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Students, sarariiman (pl.), and seniors: Japanese men's use of ′manly′ speech register

Published online by Cambridge University Press:  20 February 2004

Department of Anthropology, California State University, Sacramento, 6000 J Street, Sacramento, CA 95819-6106,


This article analyzes seven Japanese all-male friendly conversations, focusing on stereotypically gendered sentence-final particles to ascertain whether and how Japanese men native to the Kansai (western) region of Japan, aged 19–68 years, use these features to create a gendered identity. Quantitative methods are employed to establish the frequency with which such stereotypically gendered forms are used. A close discourse analysis investigates how the men use these forms in particular contexts to index particular identities, which may or may not correspond to traditional notions of Japanese masculinity.Earlier versions of this article were presented to the Department of Anthropology at the University of Iowa and to the Stanford Sociolinguistics Research Group at Stanford University. I thank the members of those audiences for their vital feedback. I am indebted to Janet S. (Shibamoto) Smith, Michael Silverstein, Miyako Inoue, Shigeko Okamoto, Laura Graham, Scott Fabius Kiesling, Rudi Colloredo-Mansfeld, Hari Kanta Ogren, Jane Hill, and an anonymous reviewer for carefully reading and commenting on drafts. Without the support of the Kobe College Corporation and the National Science Foundation (Grant # BCS9817943) this article and its larger project would not have been possible.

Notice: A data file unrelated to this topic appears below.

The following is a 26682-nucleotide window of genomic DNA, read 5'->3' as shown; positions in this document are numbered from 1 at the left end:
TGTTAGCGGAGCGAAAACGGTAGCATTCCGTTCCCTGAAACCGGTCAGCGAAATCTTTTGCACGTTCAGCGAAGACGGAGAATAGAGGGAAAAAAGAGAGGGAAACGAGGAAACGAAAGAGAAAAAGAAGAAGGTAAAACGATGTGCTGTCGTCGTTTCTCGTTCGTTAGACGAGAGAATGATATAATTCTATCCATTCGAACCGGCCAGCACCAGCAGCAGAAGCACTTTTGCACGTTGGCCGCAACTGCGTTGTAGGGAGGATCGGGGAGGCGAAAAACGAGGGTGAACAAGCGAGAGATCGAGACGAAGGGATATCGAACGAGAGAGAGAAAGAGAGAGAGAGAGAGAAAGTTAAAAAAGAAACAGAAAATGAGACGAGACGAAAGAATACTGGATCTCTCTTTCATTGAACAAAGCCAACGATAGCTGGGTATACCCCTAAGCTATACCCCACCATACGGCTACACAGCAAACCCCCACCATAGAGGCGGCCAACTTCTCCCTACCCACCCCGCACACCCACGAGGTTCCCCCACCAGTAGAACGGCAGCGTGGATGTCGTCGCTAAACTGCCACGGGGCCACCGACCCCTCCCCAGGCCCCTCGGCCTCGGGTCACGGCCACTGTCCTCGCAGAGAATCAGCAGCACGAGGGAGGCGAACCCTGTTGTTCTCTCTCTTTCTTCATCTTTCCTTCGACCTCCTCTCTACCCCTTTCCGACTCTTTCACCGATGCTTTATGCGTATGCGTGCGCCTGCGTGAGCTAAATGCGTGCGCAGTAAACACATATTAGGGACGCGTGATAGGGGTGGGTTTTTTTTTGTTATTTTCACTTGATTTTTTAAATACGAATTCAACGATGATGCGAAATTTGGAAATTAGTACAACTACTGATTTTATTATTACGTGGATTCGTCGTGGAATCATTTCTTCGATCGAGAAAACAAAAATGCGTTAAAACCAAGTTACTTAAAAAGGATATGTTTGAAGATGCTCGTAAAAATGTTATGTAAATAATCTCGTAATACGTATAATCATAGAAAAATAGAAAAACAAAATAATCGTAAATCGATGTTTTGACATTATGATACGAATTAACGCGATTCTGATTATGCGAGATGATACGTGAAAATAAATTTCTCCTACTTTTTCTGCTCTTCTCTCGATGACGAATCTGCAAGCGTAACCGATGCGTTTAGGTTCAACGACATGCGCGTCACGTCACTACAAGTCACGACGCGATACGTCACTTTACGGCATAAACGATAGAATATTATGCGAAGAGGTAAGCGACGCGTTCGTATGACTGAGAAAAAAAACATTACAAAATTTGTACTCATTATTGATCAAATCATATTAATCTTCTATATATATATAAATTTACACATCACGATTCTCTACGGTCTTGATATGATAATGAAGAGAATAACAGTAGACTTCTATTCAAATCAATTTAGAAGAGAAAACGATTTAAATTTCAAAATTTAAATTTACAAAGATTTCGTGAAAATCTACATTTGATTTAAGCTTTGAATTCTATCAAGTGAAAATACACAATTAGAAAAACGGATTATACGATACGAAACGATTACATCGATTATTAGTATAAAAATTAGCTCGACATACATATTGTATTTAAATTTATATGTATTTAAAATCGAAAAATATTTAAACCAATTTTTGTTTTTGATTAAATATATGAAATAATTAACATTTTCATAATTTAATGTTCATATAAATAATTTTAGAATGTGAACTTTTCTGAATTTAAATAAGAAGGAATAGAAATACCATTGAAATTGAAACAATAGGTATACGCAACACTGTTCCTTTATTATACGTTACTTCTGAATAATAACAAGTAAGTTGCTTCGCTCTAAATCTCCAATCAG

Research Article
© 2004 Cambridge University Press

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